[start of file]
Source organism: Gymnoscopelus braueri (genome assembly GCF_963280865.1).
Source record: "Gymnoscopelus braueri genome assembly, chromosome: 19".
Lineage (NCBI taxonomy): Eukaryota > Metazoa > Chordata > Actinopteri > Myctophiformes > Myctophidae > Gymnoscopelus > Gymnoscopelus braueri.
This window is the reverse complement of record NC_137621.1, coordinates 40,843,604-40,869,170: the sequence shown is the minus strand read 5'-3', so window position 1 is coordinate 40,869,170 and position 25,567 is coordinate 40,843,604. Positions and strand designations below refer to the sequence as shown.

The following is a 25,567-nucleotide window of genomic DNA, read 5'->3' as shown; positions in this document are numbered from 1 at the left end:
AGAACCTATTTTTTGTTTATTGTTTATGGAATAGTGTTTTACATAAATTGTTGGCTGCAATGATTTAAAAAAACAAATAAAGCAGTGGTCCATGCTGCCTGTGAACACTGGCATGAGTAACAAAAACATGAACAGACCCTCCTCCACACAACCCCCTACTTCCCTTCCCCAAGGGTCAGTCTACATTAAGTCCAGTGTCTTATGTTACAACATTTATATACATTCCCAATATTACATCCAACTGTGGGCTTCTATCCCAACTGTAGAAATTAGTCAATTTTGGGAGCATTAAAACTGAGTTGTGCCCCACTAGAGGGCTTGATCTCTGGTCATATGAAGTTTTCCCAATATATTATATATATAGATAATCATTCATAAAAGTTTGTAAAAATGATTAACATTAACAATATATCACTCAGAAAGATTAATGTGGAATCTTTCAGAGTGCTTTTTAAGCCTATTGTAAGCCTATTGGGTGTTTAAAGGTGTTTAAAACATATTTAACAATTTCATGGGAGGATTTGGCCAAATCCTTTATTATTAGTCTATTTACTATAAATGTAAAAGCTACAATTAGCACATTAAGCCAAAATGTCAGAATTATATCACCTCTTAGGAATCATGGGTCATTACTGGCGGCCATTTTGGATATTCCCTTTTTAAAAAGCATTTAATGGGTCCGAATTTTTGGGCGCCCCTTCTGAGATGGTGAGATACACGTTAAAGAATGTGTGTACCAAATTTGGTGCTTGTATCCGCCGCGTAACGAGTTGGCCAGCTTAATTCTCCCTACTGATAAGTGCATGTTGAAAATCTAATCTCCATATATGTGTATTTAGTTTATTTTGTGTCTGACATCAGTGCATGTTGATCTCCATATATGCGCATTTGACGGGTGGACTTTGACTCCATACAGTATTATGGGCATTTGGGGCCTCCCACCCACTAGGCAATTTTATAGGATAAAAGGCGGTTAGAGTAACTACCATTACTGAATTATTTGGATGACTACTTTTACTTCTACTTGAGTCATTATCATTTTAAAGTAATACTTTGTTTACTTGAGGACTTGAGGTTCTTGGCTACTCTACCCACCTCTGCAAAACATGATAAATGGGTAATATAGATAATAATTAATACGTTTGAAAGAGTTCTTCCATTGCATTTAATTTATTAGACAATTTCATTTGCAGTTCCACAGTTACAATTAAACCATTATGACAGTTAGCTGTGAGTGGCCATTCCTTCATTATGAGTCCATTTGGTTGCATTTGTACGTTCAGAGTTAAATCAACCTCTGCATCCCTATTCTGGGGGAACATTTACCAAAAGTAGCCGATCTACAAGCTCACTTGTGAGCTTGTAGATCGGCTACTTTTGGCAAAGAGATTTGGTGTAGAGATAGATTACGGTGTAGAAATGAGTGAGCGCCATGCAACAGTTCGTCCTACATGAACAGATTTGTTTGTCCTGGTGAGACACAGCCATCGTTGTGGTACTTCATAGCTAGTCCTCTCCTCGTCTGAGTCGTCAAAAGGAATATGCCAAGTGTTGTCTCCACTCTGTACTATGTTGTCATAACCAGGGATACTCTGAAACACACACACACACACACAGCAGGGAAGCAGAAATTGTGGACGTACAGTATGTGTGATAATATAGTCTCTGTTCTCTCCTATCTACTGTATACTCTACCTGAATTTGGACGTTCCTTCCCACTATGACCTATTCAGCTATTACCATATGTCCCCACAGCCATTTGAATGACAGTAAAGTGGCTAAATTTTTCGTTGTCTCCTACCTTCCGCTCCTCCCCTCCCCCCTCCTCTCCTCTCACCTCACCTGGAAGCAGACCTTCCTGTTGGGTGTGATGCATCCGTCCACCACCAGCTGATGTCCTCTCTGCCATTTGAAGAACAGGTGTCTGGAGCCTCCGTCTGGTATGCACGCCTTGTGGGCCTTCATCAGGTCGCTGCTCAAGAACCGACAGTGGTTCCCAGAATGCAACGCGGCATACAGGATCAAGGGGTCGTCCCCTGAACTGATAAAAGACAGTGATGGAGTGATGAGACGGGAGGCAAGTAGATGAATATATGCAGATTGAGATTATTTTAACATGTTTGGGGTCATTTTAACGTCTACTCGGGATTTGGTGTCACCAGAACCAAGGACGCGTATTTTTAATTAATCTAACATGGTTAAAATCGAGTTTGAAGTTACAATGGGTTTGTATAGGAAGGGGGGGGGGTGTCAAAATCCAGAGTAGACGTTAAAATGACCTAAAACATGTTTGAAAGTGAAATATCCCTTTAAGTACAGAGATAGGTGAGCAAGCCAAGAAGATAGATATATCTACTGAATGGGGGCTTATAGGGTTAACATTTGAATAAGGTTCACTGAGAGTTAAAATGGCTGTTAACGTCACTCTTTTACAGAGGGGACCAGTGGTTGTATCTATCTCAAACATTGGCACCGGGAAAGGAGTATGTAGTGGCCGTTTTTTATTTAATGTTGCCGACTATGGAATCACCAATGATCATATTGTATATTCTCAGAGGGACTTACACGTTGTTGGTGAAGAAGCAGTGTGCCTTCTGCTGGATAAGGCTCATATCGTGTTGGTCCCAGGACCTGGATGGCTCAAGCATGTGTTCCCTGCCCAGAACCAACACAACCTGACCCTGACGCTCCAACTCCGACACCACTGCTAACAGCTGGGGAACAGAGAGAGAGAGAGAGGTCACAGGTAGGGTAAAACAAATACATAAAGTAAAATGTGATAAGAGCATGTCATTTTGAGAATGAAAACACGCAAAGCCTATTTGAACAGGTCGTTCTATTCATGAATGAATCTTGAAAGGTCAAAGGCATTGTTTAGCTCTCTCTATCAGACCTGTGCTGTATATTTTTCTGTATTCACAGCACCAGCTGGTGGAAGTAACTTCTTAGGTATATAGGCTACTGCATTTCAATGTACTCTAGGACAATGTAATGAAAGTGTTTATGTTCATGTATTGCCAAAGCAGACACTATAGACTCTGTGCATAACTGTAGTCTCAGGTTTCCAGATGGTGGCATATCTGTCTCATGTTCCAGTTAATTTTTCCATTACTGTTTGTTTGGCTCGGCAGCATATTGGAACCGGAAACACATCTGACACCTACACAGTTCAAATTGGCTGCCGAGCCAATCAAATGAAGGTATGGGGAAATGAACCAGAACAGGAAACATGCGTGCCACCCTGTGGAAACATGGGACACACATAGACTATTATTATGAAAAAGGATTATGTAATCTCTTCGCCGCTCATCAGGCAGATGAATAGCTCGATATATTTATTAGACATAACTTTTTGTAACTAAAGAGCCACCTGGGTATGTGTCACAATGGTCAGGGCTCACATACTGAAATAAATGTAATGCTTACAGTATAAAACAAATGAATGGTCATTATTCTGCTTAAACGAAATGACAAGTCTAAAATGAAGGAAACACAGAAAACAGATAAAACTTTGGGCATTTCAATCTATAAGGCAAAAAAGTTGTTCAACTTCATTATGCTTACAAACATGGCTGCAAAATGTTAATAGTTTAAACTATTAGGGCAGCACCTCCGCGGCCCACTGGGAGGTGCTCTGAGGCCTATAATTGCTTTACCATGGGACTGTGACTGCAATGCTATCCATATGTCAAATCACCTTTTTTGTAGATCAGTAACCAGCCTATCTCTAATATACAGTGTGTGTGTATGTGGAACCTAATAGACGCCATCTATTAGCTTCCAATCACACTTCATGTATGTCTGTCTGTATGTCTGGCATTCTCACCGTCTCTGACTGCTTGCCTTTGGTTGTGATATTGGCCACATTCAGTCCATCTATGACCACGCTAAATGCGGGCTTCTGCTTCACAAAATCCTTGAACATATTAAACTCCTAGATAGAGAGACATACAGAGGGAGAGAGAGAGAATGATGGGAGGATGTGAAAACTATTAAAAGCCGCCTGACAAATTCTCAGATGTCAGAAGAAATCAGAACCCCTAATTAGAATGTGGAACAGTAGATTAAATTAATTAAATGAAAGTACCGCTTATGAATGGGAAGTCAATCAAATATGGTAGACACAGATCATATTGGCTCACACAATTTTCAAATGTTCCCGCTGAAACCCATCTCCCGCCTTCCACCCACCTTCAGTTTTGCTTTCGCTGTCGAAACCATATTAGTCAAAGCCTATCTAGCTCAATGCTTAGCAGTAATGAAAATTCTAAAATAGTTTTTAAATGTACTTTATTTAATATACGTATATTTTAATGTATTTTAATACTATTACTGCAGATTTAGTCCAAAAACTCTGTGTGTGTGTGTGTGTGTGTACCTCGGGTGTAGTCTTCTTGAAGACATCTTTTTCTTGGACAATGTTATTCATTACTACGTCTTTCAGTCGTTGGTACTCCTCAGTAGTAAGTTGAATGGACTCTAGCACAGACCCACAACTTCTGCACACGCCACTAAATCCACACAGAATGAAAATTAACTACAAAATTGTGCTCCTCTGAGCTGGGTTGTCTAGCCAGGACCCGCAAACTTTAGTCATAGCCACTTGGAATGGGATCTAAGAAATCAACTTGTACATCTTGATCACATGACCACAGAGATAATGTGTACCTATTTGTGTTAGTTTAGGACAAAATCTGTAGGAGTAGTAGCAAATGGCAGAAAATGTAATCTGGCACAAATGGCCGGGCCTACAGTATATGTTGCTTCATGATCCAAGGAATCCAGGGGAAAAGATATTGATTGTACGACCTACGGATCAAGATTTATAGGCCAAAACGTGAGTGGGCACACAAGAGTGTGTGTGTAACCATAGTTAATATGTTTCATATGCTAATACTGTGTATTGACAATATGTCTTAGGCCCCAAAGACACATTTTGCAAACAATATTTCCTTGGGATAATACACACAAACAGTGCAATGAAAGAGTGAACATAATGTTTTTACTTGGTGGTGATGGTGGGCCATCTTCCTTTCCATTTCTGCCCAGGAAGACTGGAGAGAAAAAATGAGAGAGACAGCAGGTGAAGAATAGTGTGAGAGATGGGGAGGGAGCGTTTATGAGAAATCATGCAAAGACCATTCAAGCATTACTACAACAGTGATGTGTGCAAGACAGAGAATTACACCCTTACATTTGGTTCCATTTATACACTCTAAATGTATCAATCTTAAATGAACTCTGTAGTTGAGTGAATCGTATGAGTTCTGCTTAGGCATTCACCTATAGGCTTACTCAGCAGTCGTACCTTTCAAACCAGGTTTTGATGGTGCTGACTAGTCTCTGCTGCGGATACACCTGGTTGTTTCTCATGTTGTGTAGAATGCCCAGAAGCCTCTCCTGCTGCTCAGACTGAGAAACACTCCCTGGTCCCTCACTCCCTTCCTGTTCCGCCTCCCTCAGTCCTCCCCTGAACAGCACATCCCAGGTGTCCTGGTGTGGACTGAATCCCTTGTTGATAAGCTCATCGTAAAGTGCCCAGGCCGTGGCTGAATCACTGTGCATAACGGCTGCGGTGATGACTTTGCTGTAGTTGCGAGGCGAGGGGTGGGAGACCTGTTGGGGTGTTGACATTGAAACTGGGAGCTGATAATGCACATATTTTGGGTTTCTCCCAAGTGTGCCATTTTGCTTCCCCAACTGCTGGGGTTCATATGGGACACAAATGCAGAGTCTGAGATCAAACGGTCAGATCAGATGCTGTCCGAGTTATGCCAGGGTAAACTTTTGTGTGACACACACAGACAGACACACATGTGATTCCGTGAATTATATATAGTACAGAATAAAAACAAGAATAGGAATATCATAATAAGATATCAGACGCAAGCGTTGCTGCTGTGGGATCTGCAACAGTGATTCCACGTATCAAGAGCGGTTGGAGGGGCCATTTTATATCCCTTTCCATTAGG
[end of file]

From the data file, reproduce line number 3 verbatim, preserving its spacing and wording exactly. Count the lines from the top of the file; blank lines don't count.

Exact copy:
Lineage (NCBI taxonomy): Eukaryota > Metazoa > Chordata > Actinopteri > Myctophiformes > Myctophidae > Gymnoscopelus > Gymnoscopelus braueri.